Santiago de Chile is about 20 hours away by bus from Buenos Aires, but thankfully in Latin America bus companies provide several options besides just a regular coach bus seat. Many offer options called ´semi-cama´ (semi-bed) or ´cama suite´ (bed suite) which basically means that your chair will bend almost 90 degrees so that you can sleep comfortably (especially important for stomach sleepers like me).
Along the way, they showed lots of American movies (The Departed, Knowing, etc.) and we even played bus Bingo (you might want to brush up on your numbers in Español first though). The food wasn´t that great, but it was still better than most airline food. They also give you with a glass of red wine after dinner “to help you sleep.” Finally, they do provide blankets and pillows, but you can always bring your own.
As luck would have it, I ended up traveling alone because my
friend got really sick. However, the guy who sat next to me was a world
traveler himself, even though he was originally from Chile. Only in his 40s, he
had traveled to every continent in the world (except Antarctica), and had lived
in Canada, the US, and many Latin American countries for years at a time. (He
showed me his passport book, which bore stamps from all over the world, and
said he was always applying for new ones!)
His English was much better than my Spanish, so he told me
all about his hometown of Santiago, and his family’s history in that area. He
said that his family’s land had actually been redistributed in the 1970s by the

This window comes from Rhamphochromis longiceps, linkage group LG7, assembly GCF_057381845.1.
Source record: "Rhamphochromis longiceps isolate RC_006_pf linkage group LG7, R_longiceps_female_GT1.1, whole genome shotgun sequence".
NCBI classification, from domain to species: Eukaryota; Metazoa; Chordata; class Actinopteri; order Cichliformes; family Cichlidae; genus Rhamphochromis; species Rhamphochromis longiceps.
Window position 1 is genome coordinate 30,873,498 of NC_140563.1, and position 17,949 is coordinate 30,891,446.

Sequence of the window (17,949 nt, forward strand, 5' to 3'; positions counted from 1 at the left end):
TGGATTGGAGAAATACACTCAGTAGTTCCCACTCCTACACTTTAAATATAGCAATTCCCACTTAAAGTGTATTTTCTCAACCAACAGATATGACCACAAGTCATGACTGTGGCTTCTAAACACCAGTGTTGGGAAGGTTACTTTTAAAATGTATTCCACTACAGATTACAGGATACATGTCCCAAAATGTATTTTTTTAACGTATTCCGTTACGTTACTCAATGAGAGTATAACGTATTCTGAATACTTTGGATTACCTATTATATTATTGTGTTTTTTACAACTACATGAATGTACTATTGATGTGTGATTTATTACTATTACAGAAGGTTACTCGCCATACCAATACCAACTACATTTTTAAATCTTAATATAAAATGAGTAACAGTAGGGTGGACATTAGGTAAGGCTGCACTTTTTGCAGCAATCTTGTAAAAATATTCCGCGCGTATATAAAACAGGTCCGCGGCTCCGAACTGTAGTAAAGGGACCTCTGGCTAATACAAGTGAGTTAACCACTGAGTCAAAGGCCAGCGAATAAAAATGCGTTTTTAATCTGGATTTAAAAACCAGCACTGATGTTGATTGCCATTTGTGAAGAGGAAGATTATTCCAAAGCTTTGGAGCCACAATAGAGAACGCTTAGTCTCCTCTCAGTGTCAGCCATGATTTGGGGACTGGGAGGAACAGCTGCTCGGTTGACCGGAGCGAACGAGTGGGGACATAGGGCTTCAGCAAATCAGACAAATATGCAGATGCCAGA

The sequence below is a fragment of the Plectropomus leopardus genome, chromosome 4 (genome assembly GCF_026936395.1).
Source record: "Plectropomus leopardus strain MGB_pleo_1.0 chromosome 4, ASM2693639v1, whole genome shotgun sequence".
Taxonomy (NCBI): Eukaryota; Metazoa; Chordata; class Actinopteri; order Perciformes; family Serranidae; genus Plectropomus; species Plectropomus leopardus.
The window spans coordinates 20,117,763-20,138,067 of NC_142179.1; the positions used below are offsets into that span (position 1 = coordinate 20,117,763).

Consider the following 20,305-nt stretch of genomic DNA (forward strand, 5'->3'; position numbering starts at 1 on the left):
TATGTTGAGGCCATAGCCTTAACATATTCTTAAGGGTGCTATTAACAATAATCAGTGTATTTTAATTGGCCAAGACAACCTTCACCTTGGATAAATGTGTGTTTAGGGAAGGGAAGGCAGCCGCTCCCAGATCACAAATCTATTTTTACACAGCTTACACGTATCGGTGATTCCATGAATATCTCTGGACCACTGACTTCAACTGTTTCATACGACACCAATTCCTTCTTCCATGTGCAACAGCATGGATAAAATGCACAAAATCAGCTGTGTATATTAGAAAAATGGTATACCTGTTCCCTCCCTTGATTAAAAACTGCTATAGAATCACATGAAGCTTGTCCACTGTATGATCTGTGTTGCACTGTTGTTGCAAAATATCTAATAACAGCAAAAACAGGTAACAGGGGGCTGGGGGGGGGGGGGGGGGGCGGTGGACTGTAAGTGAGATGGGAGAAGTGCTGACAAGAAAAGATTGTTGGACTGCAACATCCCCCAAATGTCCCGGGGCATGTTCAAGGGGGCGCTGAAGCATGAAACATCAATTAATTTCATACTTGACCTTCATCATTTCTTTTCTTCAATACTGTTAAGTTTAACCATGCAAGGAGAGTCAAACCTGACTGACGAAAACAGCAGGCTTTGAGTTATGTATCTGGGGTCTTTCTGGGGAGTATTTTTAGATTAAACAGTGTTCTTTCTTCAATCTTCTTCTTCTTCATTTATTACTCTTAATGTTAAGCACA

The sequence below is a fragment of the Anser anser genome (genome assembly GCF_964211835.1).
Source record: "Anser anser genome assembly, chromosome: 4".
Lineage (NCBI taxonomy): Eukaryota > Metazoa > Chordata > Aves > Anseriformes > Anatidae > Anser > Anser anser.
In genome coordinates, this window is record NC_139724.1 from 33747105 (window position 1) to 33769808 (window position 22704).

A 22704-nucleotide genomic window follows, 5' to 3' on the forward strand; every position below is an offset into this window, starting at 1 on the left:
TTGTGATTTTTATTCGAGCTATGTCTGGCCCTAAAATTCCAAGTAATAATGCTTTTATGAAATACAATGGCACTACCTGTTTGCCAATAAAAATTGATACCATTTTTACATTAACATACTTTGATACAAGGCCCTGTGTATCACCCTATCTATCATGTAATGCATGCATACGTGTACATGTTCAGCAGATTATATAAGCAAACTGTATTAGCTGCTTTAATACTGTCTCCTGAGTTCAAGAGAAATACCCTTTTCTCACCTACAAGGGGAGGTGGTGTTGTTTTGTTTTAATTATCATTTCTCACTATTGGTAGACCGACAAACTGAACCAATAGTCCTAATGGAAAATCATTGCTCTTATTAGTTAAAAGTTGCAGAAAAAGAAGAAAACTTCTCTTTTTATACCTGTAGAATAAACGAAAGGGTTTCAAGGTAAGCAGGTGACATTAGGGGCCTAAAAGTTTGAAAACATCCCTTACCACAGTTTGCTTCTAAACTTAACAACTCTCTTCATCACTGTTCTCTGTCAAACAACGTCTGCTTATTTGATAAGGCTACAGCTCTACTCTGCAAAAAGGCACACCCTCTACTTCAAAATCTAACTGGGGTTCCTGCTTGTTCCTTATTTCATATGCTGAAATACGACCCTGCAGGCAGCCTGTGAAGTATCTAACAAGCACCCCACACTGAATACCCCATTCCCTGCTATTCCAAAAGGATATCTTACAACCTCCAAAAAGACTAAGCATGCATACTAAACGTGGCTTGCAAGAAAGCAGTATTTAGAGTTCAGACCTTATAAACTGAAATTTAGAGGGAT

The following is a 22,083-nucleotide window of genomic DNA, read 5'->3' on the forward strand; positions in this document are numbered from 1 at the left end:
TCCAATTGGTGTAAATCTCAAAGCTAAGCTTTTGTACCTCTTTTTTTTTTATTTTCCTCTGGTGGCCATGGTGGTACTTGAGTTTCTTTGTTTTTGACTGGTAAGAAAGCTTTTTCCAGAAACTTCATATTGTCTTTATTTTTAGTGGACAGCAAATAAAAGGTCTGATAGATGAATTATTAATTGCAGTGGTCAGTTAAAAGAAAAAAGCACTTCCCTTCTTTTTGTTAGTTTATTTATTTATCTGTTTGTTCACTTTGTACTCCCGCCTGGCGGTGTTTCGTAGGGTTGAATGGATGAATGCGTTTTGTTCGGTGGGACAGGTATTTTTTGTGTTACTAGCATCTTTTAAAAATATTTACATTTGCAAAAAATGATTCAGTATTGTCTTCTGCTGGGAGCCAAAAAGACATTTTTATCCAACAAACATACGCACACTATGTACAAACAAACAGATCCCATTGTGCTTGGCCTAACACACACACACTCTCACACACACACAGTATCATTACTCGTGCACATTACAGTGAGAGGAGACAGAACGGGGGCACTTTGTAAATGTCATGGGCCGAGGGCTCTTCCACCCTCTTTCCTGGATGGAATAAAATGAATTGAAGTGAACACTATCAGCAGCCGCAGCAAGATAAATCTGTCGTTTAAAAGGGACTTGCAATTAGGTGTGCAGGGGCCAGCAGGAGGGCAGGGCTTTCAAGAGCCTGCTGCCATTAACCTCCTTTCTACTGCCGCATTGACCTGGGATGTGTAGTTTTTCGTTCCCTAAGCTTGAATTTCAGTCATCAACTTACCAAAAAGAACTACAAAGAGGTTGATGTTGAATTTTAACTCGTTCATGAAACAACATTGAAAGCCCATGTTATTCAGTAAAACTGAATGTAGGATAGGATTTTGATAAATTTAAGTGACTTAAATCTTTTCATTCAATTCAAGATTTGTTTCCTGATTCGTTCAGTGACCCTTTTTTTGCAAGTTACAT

government in an effort to spread the land more equally among the upper and
lower classes. Although he was still somewhat bitter about the incident, he
said he always ends up back in Chile after all of his adventures. He clearly
still loves his country, and was a really sincere and intelligent man overall. I
probably would not have met him if I had been traveling with my friend.
After customs and filling out some other paperwork on the
border of Chile, we traveled through
and it was one of the most spectacular sights I´ve ever seen. I
tried to take a lot of pictures out of the bus window and while we were stopped
at customs, but really even my best ones couldn´t capture the massive aspect of
the mountains, or catch the sparkling white and blue hues that seemed to glow
from the edges of the snow-covered mountains. At times I felt like I was in a
Some of the mountains were more of a clay-red, and some were
the richer shades of brown. Others still were surrounded by streams, caverns
that used to be lakes, or even small towns, where you would find crudely-made
structures and fences constructed of sticks next to sprawling haciendas. The
sky behind was sometimes a soothing cobalt blue and at other times a piercing
but ethereal light blue. The clouds interspersed with the mountains, sometimes
appearing like a fog.
No matter where you traveled, it was a feast for the eyes. It’s also amazing that they were able to create roads through this long stretch of mountains; to this day, many people do not drive on the winding and oftentimes treacherous roads, but rather use pack animals like donkeys and horses. It’s also much easier to just fly over the terrain, but experiencing the mountains from the ground is something you’ll never be able to replicate from an airplane.
Before I knew it, we had arrived in Santiago.
Keep your eye out for more of Ashley’s adventures in Chile and the rest of Latin America.